The changing and tormented seas are thus a metaphor for this society and its volume economy. On the contrary, OLOW, the sailor, portrays “slow fashion”, transmitting more traditional and honest values, prioritising to quality over quantity.

This idea shapes the showcase in the Iguapop Shop, which a few years ago was also a contemporary art gallery and still maintains that essence. With the proposed design, the shop window forms part of the shop’s interior, creating a specific space for the brand within its commercial space.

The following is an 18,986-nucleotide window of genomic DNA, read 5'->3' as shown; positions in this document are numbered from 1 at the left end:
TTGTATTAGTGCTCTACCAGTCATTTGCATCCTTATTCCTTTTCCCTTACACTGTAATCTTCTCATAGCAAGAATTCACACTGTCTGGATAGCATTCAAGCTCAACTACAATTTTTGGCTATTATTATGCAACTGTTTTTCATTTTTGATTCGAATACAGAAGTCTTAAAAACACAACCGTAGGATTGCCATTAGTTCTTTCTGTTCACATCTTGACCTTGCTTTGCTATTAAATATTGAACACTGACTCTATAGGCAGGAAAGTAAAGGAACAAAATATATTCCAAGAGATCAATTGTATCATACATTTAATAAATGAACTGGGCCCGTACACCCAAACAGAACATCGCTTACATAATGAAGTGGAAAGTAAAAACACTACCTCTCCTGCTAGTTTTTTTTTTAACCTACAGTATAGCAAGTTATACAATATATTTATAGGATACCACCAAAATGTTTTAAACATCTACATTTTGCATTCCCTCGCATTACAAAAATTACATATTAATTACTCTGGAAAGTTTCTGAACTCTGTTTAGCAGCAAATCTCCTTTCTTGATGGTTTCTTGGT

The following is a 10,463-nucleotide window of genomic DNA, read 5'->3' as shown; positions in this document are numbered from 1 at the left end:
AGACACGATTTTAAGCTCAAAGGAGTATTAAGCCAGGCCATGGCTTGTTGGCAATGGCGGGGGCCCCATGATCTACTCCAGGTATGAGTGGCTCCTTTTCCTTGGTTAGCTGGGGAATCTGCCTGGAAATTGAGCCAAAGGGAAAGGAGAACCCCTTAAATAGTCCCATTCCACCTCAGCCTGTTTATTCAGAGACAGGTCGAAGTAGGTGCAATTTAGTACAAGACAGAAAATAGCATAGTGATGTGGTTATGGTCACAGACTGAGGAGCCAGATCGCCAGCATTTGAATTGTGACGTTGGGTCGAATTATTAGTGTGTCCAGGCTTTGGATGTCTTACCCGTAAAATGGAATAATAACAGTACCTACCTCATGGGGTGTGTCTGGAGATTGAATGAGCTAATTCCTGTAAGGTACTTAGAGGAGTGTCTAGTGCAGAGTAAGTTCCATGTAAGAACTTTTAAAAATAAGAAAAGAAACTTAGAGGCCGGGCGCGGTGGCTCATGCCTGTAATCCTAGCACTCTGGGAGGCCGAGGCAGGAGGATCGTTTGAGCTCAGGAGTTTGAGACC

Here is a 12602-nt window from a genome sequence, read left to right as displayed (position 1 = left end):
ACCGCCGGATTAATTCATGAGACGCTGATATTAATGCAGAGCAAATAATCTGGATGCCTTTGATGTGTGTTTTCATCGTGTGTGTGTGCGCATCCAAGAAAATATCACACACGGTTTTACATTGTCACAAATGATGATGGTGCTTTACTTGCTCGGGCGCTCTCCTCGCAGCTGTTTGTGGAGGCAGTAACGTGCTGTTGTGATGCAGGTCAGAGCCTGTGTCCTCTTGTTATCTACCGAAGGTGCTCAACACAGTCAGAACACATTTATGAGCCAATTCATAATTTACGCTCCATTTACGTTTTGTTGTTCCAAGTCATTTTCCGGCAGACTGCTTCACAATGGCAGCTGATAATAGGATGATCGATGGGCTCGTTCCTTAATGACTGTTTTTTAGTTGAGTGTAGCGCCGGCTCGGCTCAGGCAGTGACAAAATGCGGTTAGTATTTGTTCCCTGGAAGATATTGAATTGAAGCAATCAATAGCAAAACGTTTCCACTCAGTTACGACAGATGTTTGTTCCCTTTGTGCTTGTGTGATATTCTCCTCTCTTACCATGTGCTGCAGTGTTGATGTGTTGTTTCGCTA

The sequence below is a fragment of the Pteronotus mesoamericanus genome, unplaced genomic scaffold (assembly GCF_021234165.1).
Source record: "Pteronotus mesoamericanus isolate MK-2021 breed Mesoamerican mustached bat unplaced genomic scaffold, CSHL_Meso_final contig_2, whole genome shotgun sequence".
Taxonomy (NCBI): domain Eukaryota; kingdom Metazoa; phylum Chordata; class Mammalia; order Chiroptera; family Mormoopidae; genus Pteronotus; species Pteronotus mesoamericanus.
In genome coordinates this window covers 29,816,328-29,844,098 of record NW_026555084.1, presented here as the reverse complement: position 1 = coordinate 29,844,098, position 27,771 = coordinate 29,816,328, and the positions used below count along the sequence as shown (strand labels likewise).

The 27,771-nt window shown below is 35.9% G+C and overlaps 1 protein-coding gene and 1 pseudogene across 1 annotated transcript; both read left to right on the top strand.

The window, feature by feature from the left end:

For this Spring/Summer season, Iguapop in Barcelona has a new shop window starring OLOW! Created by a group of students from the Elisava School of Design in Barcelona, who won a contest to conceive their Liquid Modernity concept, the window was inspired by a saying found in the catalogue of our Marée Basse collection: "Une mer calme n'a jamais fait un bon marin", or "Smooth seas never made a skilled sailor". This concept portrays a sailor who tries to navigate through society, trying to keep his principles afloat despite the storm. To reinterpret this society, the students were inspired by Zygmunt Bauman’s book Liquid Modernity, which introduced this idea of liquid modernity: a society represented by a man faced with uncertainty and ambivalent feelings, a nomad, a man with no traditional patterns but self-chosen ones, with an emphasis on change and an immersion into the fast-paced consumerism of our time. The changing and tormented seas are thus a metaphor for this society and its volume economy. On the contrary, OLOW, the sailor, portrays "slow fashion", transmitting more traditional and honest values, prioritising to quality over quantity. This idea shapes the showcase in the Iguapop Shop, which a few years ago was also a contemporary art gallery and still maintains that essence. With the proposed design, the shop window forms part of the shop’s interior, creating a specific space for the brand within its commercial space. We at OLOW are incredibly pleased and flattered to be the window’s guest of honour, so we decided to interview the talented designers to get to know them more and better understand their concept. We also asked Eva Lluch, Iguapop’s owner, a few questions about her shop and her desire to feature art prominently inside it. Hello everyone! You are students at the Elisava School of Design in Barcelona; could you tell us about yourselves and how you feel upon designing this incredibly creative and beautiful window?  Hello! For us, the success of our project is thanks to the team members. We are a mix of personalities and all have our own distinct abilities. The fact that we come from such varied backgrounds and are of different ages was definitely key: Anayansi Diaz is a 24-year-old industrial designer from Mexico DF, Marta Meléndez Rújula is also 24 and an industrial design engineer from Zaragoza in Spain, Joaquin Acevedo Cordon is a 31-year-old industrial designer from Chile and finally, Micaela Seresini Fernandez is a 28-year-old architect from Mar del Plata in Argentina. Having diverse understandings and multiple points of view on one same brief and concept gave us infinite options and ideas to explore! On the other hand, we think work relies on the exploration of how we construct our identities and how we all have a fascination for speculating over the “FUTURE”. What was your starting point to the concept? What was your main inspiration? From a very personal point of view, the catalogue’s aesthetic with its very evident marine theme was the trigger. The proverb “Une mer calme n’a jamais fait un bon marin” ("Smooth seas never made a skilled sailor") was definitely an inspiration. Every single thing we thought about orbited around the idea of the sea and the various difficulties a sailor could face. This visual imagery was fused with Zygmunt Bauman’s “Liquid modernity” theory that portrays the characteristics of a postmodern society and its constant search and thirst for change.   How long did the creative process take?  It took about three weeks. We brainstormed ideas for about a week, and once we had the idea and concept it took us the remaining two weeks to project the idea and determine whether it was actually doable in terms of cost and materialisation.   What do you want to say through this installation? The main message, besides obviously talking about OLOW as a brand, was to make a statement against our current lifestyle and society. The upper structure represents our consumer society and the liquid modernity phenomenon: we are constantly changing and eager to always have the newest things; while the wooden cube calls to mind the timeless aesthetics of well-made products that last and are fashionable no matter the time and context.   Technically, how did you create it? Once we had the idea and concept, everything came quite easily. The upper structure was a simple but very exhaustive exercise in parametric design. A sea wave was the core of this installation. We drew this trigonometric function curve (F(x)=cos x) to determine the lateral view and overlap it with a simple quadratic function (F(x)=x2). After this was settled, we had to work with the individual dimensions of the fish bags to determine the space between each bag on the x, y, z plans. That was the most complicated… along with the logistics of how to execute it in real life. The cube that represents OLOW and its values is a beautiful piece of woodcraft.   What did you learn from this experience? That different is always good, that change is imminent but does not imply creating just to create. And that making things correctly and with passion is the key to success. Eva Lluch is the manager of Iguapop in Barcelona. The shop now has an OLOW-inspired window created by a group of talented, young designers. We asked her a few questions concerning this great project. Your shop used to also feature an art gallery; are you passionate about art and is it your wish to continue to promote all kinds of art forms? Is it important for you to give these kinds of opportunities to young designers? Yes, of course, our store is linked to the culture of art and design. We have organised several art exhibitions and asked different artists to create textile caps for us. We like to galvanize our space with art and design-related events. Did you get involved in the creative process or did you give free-range to the designers? I was not involved in this creative process; it was a contest between several students of the ELISAVA school, where 8 projects competed to present OLOW’s new collection in Iguapop Shop’s window. I chose the winning project that would be exhibited.